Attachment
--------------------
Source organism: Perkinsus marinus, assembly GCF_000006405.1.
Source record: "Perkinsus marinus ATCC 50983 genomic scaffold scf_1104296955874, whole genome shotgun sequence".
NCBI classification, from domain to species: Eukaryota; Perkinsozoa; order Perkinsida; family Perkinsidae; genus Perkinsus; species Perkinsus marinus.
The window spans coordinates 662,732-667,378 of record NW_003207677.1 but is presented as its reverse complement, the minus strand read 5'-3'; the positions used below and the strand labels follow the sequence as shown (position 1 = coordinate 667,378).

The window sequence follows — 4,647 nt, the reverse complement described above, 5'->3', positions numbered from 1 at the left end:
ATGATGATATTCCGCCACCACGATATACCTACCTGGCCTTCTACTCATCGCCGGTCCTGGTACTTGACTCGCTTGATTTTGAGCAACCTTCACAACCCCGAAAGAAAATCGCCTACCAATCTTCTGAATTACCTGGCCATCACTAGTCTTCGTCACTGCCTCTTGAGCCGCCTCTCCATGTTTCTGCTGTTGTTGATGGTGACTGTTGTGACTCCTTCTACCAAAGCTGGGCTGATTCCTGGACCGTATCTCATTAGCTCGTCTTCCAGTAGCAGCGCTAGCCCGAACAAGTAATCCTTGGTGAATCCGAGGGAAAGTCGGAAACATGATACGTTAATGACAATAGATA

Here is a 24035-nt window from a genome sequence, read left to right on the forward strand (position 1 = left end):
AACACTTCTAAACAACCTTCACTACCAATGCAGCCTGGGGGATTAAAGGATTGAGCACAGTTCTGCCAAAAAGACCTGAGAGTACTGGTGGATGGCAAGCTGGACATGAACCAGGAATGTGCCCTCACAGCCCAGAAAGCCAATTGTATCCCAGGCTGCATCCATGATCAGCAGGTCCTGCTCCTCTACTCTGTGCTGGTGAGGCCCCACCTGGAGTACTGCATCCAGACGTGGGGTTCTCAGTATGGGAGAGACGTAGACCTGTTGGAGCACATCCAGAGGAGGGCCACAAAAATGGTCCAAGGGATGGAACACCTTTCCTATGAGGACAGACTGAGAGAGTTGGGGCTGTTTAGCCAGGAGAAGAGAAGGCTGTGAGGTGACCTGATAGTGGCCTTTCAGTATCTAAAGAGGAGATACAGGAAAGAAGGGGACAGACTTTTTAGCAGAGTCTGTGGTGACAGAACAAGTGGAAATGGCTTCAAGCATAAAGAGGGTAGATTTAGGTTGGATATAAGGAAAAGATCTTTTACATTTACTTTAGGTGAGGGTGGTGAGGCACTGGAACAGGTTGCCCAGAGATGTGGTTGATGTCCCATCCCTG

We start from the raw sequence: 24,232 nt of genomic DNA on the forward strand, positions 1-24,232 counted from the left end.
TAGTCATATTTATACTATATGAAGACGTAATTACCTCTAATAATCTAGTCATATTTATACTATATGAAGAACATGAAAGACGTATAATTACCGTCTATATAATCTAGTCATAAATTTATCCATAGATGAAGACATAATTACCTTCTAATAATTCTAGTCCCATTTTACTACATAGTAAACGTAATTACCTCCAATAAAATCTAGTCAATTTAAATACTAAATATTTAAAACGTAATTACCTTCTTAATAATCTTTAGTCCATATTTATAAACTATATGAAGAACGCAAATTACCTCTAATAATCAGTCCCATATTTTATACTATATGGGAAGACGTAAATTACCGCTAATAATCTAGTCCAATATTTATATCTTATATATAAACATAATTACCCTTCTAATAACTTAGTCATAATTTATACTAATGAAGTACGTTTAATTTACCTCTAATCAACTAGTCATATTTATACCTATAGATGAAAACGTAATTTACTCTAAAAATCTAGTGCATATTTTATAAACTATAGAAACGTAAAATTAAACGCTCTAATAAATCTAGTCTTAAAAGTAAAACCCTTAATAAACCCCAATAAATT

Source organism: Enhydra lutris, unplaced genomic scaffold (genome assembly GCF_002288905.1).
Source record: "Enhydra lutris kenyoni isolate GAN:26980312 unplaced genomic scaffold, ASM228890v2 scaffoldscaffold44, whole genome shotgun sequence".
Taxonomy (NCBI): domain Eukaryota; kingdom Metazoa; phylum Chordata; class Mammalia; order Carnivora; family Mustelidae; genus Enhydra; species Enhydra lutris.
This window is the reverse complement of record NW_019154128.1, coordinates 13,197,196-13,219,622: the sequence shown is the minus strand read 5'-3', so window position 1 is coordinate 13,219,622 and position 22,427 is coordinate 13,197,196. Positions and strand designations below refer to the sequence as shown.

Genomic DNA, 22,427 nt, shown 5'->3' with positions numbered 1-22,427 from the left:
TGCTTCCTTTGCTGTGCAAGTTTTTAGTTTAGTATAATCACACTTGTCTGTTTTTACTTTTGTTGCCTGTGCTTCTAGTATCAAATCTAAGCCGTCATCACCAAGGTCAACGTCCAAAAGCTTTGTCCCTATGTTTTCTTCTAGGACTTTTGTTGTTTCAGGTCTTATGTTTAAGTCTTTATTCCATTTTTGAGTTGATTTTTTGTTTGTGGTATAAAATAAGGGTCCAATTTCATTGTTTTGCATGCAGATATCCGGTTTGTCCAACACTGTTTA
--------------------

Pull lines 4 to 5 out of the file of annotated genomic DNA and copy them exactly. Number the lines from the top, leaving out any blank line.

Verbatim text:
The window spans coordinates 662,732-667,378 of record NW_003207677.1 but is presented as its reverse complement, the minus strand read 5'-3'; the positions used below and the strand labels follow the sequence as shown (position 1 = coordinate 667,378).

The window sequence follows — 4,647 nt, the reverse complement described above, 5'->3', positions numbered from 1 at the left end: